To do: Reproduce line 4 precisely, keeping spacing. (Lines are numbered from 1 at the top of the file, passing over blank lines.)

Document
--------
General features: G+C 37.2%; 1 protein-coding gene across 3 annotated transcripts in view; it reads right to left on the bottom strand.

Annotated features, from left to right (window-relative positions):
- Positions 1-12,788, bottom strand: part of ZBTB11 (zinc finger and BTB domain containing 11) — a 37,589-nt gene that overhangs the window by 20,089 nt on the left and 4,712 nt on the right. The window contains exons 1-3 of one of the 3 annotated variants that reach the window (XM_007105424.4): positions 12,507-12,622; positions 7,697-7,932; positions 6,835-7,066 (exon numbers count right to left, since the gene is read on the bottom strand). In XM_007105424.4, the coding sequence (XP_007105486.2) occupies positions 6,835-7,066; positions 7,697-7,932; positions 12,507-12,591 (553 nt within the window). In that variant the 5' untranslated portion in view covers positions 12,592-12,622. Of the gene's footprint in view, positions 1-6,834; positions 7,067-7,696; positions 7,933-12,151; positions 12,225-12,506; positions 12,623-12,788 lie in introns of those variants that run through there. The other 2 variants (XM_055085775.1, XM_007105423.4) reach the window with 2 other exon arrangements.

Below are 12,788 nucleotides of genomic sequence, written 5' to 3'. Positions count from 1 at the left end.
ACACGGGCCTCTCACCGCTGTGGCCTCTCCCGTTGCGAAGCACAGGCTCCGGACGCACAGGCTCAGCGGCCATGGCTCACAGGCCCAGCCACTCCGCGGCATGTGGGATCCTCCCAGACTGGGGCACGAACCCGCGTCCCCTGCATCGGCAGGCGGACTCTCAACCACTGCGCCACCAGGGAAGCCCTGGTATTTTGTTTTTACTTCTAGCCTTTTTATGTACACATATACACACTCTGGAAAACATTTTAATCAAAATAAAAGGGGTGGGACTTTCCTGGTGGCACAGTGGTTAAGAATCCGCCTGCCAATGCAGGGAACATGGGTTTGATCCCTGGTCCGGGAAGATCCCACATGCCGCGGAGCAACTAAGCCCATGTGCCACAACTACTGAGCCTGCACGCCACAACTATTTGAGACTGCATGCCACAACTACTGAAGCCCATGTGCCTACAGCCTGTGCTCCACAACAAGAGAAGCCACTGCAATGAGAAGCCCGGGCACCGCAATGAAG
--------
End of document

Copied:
Below are 12,788 nucleotides of genomic sequence, written 5' to 3'. Positions count from 1 at the left end.